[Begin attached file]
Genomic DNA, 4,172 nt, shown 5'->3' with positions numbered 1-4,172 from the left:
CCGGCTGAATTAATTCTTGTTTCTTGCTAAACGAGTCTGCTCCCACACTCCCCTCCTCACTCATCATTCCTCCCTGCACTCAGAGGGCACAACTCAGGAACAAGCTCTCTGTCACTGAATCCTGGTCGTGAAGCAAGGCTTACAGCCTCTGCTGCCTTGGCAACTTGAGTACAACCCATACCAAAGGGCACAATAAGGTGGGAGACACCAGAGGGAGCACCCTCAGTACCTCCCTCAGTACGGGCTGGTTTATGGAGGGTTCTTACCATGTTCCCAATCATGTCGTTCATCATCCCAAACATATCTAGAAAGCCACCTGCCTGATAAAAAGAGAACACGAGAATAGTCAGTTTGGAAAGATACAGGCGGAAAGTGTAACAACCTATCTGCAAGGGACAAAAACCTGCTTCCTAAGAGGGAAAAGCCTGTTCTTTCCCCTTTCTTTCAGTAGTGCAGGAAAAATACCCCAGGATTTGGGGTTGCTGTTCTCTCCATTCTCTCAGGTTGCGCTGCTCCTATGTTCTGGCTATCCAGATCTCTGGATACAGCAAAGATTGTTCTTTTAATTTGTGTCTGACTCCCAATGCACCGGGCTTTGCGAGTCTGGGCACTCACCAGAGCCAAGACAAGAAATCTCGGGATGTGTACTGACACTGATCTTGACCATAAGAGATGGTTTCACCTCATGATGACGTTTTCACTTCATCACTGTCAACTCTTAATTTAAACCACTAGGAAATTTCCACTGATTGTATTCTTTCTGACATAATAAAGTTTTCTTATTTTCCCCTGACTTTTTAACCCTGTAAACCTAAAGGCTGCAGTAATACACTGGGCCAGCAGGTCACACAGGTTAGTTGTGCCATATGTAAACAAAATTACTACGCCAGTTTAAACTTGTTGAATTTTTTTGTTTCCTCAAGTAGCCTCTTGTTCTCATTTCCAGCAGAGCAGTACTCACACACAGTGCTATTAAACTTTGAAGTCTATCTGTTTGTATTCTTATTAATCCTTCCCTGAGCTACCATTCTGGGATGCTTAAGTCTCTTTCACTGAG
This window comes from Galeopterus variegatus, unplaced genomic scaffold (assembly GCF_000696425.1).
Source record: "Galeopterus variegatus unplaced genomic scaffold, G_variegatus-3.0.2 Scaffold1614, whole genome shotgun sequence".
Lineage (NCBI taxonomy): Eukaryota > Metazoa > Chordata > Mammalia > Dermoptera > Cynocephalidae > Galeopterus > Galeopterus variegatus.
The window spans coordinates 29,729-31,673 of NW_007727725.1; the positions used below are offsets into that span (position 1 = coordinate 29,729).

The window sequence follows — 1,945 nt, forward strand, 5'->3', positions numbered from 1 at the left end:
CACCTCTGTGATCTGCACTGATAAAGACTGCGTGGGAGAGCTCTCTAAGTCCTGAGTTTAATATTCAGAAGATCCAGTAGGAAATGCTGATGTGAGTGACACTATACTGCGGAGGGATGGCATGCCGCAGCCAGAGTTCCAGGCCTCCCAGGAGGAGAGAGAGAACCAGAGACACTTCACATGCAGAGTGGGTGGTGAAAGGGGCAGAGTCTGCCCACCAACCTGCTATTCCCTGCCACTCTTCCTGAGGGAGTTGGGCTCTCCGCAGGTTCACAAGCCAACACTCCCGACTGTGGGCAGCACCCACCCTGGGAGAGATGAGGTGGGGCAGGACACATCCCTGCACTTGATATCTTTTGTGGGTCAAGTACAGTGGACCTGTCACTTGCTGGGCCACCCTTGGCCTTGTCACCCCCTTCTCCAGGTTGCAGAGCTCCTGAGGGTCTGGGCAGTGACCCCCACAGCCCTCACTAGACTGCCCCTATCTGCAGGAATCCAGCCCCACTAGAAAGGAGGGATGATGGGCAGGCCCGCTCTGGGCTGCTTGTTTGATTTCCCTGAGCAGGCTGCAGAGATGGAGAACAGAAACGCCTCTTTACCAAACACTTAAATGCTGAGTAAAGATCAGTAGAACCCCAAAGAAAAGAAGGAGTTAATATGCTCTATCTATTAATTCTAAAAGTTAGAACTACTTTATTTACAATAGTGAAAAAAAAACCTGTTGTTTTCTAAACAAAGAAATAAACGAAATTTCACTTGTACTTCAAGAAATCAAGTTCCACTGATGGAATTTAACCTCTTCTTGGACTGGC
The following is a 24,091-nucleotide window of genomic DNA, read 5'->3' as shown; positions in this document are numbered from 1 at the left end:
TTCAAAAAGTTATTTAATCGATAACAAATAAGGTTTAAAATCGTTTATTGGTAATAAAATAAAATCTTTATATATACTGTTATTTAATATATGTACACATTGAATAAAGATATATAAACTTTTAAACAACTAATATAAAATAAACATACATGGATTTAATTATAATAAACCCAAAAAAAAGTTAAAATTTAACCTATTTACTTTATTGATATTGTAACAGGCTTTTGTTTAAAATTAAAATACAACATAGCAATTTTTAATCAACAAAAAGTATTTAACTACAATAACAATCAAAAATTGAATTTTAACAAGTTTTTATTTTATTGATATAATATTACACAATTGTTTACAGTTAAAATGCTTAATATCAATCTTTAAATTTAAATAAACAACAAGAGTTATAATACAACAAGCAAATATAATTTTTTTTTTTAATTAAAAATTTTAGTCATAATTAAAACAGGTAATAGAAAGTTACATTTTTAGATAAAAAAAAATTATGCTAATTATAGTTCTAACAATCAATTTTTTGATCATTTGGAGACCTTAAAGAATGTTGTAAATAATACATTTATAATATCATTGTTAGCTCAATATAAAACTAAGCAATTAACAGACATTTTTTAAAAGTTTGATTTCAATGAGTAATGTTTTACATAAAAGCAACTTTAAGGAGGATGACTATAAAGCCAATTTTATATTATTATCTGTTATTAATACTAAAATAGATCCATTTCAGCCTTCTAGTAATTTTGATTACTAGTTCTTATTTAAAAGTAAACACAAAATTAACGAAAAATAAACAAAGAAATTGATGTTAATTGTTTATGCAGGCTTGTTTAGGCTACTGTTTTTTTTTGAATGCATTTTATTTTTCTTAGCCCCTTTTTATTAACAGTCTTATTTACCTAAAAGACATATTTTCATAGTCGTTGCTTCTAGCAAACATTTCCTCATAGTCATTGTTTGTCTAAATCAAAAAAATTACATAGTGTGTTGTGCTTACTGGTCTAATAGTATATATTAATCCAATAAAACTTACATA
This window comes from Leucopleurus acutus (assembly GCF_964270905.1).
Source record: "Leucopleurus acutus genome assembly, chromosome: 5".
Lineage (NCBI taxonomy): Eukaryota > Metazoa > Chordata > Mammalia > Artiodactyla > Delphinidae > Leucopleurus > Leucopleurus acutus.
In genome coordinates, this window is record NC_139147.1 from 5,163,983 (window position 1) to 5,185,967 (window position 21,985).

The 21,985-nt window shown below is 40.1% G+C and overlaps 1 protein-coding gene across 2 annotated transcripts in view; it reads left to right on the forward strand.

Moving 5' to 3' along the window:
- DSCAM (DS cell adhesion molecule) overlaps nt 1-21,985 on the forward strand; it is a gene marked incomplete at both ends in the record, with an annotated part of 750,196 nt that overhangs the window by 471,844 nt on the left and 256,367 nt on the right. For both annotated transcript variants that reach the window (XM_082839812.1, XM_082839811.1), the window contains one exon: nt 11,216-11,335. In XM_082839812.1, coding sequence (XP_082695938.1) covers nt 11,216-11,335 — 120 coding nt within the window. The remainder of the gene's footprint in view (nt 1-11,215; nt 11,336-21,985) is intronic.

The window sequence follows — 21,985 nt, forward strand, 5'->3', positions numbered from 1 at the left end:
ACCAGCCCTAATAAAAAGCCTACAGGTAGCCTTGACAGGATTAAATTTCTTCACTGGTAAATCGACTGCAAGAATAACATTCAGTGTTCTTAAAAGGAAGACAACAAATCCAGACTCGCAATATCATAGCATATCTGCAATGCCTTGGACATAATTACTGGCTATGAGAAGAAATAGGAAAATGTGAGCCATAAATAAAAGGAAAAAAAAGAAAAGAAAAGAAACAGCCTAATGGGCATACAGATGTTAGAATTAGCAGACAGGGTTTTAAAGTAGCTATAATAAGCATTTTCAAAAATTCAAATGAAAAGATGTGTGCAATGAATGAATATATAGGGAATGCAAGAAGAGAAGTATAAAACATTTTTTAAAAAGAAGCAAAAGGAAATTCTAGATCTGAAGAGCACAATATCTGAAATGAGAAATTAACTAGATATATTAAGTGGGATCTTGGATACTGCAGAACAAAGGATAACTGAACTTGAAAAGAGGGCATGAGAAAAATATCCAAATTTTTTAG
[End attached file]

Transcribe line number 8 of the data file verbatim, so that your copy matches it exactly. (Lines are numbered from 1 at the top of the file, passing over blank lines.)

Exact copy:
CACCTCTGTGATCTGCACTGATAAAGACTGCGTGGGAGAGCTCTCTAAGTCCTGAGTTTAATATTCAGAAGATCCAGTAGGAAATGCTGATGTGAGTGACACTATACTGCGGAGGGATGGCATGCCGCAGCCAGAGTTCCAGGCCTCCCAGGAGGAGAGAGAGAACCAGAGACACTTCACATGCAGAGTGGGTGGTGAAAGGGGCAGAGTCTGCCCACCAACCTGCTATTCCCTGCCACTCTTCCTGAGGGAGTTGGGCTCTCCGCAGGTTCACAAGCCAACACTCCCGACTGTGGGCAGCACCCACCCTGGGAGAGATGAGGTGGGGCAGGACACATCCCTGCACTTGATATCTTTTGTGGGTCAAGTACAGTGGACCTGTCACTTGCTGGGCCACCCTTGGCCTTGTCACCCCCTTCTCCAGGTTGCAGAGCTCCTGAGGGTCTGGGCAGTGACCCCCACAGCCCTCACTAGACTGCCCCTATCTGCAGGAATCCAGCCCCACTAGAAAGGAGGGATGATGGGCAGGCCCGCTCTGGGCTGCTTGTTTGATTTCCCTGAGCAGGCTGCAGAGATGGAGAACAGAAACGCCTCTTTACCAAACACTTAAATGCTGAGTAAAGATCAGTAGAACCCCAAAGAAAAGAAGGAGTTAATATGCTCTATCTATTAATTCTAAAAGTTAGAACTACTTTATTTACAATAGTGAAAAAAAAACCTGTTGTTTTCTAAACAAAGAAATAAACGAAATTTCACTTGTACTTCAAGAAATCAAGTTCCACTGATGGAATTTAACCTCTTCTTGGACTGGC